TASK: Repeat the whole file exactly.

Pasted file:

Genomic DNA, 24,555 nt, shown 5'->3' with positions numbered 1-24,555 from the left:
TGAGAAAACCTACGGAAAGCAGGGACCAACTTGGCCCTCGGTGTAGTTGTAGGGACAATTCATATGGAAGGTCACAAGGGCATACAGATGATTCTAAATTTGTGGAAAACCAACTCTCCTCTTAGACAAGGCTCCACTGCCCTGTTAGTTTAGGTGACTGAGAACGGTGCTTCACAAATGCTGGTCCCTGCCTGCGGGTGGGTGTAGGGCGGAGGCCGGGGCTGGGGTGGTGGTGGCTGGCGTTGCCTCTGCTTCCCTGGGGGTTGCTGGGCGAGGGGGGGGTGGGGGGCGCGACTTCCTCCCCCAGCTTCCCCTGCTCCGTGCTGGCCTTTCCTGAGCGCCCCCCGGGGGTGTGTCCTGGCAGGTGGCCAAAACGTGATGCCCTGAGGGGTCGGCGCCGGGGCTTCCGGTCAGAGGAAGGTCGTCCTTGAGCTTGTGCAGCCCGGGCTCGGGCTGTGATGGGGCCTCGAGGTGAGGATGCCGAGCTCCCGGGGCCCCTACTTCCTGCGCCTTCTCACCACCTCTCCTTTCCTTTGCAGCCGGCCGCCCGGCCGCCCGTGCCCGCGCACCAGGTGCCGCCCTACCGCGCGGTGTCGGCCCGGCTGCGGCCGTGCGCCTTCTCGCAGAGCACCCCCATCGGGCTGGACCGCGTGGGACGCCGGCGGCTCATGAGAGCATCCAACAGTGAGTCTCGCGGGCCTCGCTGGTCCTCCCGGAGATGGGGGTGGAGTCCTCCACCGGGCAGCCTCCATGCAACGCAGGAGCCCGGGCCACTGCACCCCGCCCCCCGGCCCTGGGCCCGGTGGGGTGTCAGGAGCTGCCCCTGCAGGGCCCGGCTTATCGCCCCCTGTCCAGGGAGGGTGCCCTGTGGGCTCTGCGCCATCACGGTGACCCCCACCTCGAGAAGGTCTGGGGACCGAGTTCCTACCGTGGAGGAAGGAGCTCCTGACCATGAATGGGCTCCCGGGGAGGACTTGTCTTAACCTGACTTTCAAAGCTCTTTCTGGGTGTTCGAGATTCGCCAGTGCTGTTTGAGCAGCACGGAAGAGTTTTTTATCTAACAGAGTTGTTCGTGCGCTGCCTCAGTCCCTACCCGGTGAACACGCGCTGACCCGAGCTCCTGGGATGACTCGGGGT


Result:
Genomic DNA, 24,555 nt, shown 5'->3' with positions numbered 1-24,555 from the left:
TGAGAAAACCTACGGAAAGCAGGGACCAACTTGGCCCTCGGTGTAGTTGTAGGGACAATTCATATGGAAGGTCACAAGGGCATACAGATGATTCTAAATTTGTGGAAAACCAACTCTCCTCTTAGACAAGGCTCCACTGCCCTGTTAGTTTAGGTGACTGAGAACGGTGCTTCACAAATGCTGGTCCCTGCCTGCGGGTGGGTGTAGGGCGGAGGCCGGGGCTGGGGTGGTGGTGGCTGGCGTTGCCTCTGCTTCCCTGGGGGTTGCTGGGCGAGGGGGGGGTGGGGGGCGCGACTTCCTCCCCCAGCTTCCCCTGCTCCGTGCTGGCCTTTCCTGAGCGCCCCCCGGGGGTGTGTCCTGGCAGGTGGCCAAAACGTGATGCCCTGAGGGGTCGGCGCCGGGGCTTCCGGTCAGAGGAAGGTCGTCCTTGAGCTTGTGCAGCCCGGGCTCGGGCTGTGATGGGGCCTCGAGGTGAGGATGCCGAGCTCCCGGGGCCCCTACTTCCTGCGCCTTCTCACCACCTCTCCTTTCCTTTGCAGCCGGCCGCCCGGCCGCCCGTGCCCGCGCACCAGGTGCCGCCCTACCGCGCGGTGTCGGCCCGGCTGCGGCCGTGCGCCTTCTCGCAGAGCACCCCCATCGGGCTGGACCGCGTGGGACGCCGGCGGCTCATGAGAGCATCCAACAGTGAGTCTCGCGGGCCTCGCTGGTCCTCCCGGAGATGGGGGTGGAGTCCTCCACCGGGCAGCCTCCATGCAACGCAGGAGCCCGGGCCACTGCACCCCGCCCCCCGGCCCTGGGCCCGGTGGGGTGTCAGGAGCTGCCCCTGCAGGGCCCGGCTTATCGCCCCCTGTCCAGGGAGGGTGCCCTGTGGGCTCTGCGCCATCACGGTGACCCCCACCTCGAGAAGGTCTGGGGACCGAGTTCCTACCGTGGAGGAAGGAGCTCCTGACCATGAATGGGCTCCCGGGGAGGACTTGTCTTAACCTGACTTTCAAAGCTCTTTCTGGGTGTTCGAGATTCGCCAGTGCTGTTTGAGCAGCACGGAAGAGTTTTTTATCTAACAGAGTTGTTCGTGCGCTGCCTCAGTCCCTACCCGGTGAACACGCGCTGACCCGAGCTCCTGGGATGACTCGGGGT